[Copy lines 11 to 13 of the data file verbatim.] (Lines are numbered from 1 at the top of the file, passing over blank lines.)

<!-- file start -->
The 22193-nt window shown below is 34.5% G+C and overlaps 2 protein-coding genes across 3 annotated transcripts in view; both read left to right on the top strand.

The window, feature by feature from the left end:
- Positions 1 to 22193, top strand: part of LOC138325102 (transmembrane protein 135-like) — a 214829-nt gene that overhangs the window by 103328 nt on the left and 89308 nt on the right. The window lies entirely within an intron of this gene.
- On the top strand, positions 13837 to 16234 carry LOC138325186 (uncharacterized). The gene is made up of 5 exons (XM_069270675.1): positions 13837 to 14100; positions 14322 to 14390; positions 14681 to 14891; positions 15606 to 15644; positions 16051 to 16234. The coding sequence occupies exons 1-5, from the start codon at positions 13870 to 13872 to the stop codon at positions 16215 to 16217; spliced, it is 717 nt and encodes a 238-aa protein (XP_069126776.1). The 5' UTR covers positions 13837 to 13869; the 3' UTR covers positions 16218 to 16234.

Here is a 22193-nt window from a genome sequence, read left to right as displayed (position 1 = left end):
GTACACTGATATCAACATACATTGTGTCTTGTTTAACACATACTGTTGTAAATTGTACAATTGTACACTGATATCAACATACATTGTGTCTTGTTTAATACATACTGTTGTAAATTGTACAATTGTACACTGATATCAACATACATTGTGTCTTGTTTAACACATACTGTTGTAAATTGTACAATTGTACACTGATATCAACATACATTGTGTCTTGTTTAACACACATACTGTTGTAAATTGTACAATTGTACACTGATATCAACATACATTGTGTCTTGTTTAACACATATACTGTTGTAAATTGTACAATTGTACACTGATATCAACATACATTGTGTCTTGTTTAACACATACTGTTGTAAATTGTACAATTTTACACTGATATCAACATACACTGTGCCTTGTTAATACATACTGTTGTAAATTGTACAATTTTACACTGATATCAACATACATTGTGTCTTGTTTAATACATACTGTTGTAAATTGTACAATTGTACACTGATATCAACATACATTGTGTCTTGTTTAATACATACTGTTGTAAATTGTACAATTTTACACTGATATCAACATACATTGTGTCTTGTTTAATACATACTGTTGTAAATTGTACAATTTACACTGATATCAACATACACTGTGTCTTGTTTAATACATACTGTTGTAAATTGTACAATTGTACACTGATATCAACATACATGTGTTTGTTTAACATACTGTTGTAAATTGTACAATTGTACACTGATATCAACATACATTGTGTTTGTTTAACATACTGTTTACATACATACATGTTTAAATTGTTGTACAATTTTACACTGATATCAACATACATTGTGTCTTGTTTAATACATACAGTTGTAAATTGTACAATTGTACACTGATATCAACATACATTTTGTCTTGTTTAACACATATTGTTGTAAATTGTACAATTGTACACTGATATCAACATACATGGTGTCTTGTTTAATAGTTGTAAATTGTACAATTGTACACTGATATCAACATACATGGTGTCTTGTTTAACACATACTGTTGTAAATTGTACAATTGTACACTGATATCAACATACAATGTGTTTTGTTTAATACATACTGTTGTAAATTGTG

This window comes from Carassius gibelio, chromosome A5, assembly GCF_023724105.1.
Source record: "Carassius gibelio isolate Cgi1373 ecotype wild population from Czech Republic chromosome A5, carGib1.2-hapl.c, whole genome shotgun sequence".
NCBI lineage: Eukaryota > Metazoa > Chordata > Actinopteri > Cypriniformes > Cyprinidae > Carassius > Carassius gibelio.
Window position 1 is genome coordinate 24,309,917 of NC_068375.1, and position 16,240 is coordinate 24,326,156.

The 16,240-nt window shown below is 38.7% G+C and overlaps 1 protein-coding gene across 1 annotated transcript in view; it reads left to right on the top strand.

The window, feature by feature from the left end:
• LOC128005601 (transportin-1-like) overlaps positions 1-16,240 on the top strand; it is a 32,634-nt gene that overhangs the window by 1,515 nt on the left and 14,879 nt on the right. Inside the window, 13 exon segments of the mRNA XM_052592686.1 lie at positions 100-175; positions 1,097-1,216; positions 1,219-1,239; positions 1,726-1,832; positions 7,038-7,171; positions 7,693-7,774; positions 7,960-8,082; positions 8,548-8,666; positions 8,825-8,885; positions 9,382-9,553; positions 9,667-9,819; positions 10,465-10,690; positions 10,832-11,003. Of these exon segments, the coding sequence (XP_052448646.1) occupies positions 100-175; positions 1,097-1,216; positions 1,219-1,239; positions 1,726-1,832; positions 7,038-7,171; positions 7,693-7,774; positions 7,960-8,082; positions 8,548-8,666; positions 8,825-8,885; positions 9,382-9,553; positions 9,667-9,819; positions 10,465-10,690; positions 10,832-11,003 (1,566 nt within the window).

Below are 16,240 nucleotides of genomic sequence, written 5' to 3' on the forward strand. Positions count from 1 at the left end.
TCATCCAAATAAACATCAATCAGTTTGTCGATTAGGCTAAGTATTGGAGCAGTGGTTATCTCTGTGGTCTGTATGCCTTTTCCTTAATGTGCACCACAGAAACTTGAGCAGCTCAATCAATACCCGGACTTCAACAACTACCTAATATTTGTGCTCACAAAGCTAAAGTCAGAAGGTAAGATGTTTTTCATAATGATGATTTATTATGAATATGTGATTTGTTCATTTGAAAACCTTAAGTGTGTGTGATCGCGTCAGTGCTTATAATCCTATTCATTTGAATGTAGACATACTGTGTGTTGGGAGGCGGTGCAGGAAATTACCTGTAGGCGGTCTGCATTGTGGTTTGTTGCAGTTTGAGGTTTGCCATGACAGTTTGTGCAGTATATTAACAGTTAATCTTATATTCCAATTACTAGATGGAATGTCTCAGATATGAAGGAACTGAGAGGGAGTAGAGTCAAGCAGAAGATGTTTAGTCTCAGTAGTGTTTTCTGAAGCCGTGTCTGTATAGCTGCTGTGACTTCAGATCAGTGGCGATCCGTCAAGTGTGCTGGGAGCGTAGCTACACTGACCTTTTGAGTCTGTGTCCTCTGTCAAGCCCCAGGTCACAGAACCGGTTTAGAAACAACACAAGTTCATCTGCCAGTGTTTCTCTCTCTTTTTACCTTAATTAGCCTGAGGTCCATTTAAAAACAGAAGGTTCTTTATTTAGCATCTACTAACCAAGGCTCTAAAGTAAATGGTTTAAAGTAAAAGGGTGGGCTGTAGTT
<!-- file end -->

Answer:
The 16,240-nt window shown below is 38.7% G+C and overlaps 1 protein-coding gene across 1 annotated transcript in view; it reads left to right on the top strand.

The window, feature by feature from the left end:
• LOC128005601 (transportin-1-like) overlaps positions 1-16,240 on the top strand; it is a 32,634-nt gene that overhangs the window by 1,515 nt on the left and 14,879 nt on the right. Inside the window, 13 exon segments of the mRNA XM_052592686.1 lie at positions 100-175; positions 1,097-1,216; positions 1,219-1,239; positions 1,726-1,832; positions 7,038-7,171; positions 7,693-7,774; positions 7,960-8,082; positions 8,548-8,666; positions 8,825-8,885; positions 9,382-9,553; positions 9,667-9,819; positions 10,465-10,690; positions 10,832-11,003. Of these exon segments, the coding sequence (XP_052448646.1) occupies positions 100-175; positions 1,097-1,216; positions 1,219-1,239; positions 1,726-1,832; positions 7,038-7,171; positions 7,693-7,774; positions 7,960-8,082; positions 8,548-8,666; positions 8,825-8,885; positions 9,382-9,553; positions 9,667-9,819; positions 10,465-10,690; positions 10,832-11,003 (1,566 nt within the window).